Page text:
August 2, 2018 / 2:24 PM / 3 months ago

Britain failing forced marriage victims by granting visas to abusers, charities say

LONDON (Thomson Reuters Foundation) - Britain is failing victims of forced marriage by granting dozens of visas to their spouses despite warnings that the women married abroad against their will, charities said on Thursday.

The Times newspaper said on Thursday that visas were granted in almost half of 88 cases last year where victims, officials or third parties had raised fears of forced marriage.

“Unfortunately, I’m not surprised by it,” Aneeta Prem, founder of Freedom, a charity opposing forced marriage, told the Thomson Reuters Foundation.

“It is a very typical case that girls are forced into marriage, and then when they come back to the UK, they are forced to put in a spousal application for their abuser.”

The Home Office said in a statement that they “take our safeguarding responsibilities very seriously” as a “world-leader in tackling the horrendous crime of forced marriage”.

Britain banned forced marriage in 2014, although there have only been two convictions since the law was passed.

The government’s Forced Marriage Unit received reports of nearly 2,000 possible cases last year, many involving girls from South Asian backgrounds but campaigners say the figure is just the tip of the iceberg.

Charities called for reform of a policy that requires officials to inform a foreign spouse if his wife does not support his visa application. This can expose women to domestic violence, homelessness and family rejection, they said.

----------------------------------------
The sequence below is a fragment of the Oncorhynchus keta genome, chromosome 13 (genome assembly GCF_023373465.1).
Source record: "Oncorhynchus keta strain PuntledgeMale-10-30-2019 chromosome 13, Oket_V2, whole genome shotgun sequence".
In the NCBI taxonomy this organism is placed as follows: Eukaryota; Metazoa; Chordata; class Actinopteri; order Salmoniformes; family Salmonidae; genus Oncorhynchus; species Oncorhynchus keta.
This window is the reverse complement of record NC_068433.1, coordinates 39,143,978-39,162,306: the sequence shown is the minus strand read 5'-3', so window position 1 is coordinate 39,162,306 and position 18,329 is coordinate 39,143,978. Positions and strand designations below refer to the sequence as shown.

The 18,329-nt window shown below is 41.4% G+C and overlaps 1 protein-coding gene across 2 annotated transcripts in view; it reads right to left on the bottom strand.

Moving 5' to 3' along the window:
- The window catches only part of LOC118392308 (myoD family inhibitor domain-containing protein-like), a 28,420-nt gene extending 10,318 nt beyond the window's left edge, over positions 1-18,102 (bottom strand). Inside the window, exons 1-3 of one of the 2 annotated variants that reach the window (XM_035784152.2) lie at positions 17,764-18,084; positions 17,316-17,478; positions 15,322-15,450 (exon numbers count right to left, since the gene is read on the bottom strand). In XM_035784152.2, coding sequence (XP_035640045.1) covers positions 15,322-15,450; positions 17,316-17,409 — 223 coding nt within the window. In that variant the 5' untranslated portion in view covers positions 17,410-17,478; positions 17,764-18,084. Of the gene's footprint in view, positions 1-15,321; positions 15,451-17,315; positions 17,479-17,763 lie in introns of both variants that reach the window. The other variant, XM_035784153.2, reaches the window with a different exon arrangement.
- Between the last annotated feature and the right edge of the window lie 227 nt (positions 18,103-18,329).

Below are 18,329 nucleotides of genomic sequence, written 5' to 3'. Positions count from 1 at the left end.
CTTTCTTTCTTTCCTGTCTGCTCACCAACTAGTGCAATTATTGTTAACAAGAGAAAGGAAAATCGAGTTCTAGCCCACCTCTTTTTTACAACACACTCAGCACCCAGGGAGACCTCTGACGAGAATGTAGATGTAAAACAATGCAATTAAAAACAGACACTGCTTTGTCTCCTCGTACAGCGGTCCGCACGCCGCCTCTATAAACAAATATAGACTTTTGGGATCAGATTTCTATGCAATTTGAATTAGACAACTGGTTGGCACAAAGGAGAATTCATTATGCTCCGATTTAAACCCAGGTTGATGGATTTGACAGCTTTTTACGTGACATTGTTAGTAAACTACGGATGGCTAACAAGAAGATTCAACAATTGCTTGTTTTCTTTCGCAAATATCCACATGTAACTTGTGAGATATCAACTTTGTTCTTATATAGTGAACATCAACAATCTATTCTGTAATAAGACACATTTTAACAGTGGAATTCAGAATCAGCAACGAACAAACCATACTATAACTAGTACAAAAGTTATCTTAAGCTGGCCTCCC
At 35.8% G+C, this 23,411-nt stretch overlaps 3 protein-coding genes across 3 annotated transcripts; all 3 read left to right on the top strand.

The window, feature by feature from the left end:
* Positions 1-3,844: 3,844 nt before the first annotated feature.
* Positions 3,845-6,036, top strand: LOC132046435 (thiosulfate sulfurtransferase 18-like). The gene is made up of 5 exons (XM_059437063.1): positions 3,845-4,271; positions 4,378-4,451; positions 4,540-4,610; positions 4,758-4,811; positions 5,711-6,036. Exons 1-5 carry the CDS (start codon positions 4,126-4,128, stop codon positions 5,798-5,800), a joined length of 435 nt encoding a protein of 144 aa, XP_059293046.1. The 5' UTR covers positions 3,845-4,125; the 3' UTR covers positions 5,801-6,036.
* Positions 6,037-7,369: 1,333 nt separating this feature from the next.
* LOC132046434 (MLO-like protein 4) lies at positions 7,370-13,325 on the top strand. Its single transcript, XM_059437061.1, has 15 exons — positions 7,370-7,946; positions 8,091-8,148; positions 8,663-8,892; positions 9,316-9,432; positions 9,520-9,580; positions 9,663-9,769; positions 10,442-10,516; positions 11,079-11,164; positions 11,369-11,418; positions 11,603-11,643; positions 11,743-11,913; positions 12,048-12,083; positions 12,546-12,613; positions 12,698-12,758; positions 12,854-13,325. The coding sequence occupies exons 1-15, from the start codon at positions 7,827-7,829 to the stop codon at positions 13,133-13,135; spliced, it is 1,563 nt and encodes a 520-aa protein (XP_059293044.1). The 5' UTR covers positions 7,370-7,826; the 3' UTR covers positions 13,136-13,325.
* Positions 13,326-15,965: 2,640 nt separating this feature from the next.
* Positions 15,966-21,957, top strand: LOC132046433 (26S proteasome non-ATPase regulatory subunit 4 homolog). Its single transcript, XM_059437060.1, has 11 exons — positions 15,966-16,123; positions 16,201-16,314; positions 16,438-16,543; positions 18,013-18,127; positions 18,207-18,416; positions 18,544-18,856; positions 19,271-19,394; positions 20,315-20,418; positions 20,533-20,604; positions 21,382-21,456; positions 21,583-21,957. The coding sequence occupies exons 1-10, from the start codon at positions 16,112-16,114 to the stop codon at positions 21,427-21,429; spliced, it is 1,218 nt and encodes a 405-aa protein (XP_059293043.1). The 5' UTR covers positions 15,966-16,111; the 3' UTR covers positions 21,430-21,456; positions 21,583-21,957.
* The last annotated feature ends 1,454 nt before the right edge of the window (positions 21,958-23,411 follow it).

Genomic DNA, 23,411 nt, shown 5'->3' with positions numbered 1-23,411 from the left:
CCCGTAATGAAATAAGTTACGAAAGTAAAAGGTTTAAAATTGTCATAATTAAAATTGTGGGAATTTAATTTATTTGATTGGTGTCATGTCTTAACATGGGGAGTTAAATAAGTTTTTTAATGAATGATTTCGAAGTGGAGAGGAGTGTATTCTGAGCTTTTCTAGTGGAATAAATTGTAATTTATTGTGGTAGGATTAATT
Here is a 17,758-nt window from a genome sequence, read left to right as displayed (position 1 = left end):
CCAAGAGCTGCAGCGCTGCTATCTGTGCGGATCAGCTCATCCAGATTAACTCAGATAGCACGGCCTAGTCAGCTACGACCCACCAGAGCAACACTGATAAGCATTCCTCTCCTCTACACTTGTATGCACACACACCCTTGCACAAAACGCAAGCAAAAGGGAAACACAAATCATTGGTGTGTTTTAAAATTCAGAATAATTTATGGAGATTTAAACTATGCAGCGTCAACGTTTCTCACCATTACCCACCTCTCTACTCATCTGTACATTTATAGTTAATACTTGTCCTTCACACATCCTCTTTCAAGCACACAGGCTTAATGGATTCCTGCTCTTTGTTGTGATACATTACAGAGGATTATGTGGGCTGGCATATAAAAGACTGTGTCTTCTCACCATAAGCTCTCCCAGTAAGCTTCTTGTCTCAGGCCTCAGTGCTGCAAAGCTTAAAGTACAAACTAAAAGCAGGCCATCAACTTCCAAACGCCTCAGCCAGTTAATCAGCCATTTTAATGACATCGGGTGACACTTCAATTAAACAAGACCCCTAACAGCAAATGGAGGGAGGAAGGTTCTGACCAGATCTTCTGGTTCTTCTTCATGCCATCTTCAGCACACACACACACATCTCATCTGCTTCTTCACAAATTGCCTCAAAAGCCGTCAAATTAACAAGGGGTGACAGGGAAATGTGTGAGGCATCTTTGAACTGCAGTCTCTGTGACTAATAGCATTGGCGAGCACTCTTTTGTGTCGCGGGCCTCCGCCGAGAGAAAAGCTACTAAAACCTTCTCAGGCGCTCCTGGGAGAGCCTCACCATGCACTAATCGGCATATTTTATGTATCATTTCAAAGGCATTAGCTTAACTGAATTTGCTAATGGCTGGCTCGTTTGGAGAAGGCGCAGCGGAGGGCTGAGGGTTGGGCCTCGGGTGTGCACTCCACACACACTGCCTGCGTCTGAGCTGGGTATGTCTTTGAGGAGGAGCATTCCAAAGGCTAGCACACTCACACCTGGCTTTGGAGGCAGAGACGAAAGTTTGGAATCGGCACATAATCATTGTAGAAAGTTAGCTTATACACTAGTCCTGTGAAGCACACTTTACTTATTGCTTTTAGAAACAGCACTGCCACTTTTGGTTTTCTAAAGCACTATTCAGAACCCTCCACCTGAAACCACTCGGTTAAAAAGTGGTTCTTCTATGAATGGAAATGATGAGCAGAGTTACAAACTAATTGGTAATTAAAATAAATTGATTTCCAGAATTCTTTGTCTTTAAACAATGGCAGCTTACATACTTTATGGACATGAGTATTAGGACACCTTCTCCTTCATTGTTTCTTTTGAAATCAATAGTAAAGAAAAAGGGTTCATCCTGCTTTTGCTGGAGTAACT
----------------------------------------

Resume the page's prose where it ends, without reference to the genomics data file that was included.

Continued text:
“It’s a huge, huge barrier for women to come forward,” said Polly Harrah, founder of The Sharan Project, a charity that supports vulnerable South Asian women who have left home.

Charities said the system was flawed as victims’ attempts to escape coercive marriages were often overridden by officials who were not sufficiently alert to signs of risk.

Harrah described one case where a woman wrote to the Home Office to say that an application had been fraudulently submitted in her name, but officials dismissed her letter as her handwriting made them believe that it was written by a child.

“There are a number of reasons why cases are referred to the Forced Marriage Unit, not all of which are the result of a reluctant sponsor getting in contact,” a Home Office spokesman said.

“In some cases it will be decided, following enquiries, that no further action is necessary and a visa will be issued.”

Prem of Freedom said she found that Home Office officials did find creative ways to refuse applications, even when victims were unable to publicly withdraw support for the visa.

(This version of the story adds dropped words to headline)

Reporting by Sonia Elks; Editing by Katy Migiro. Please credit the Thomson Reuters Foundation, the charitable arm of Thomson Reuters, that covers humanitarian news, women's rights, trafficking, property rights, climate change and resilience. Visit news.trust.org to see more stories.

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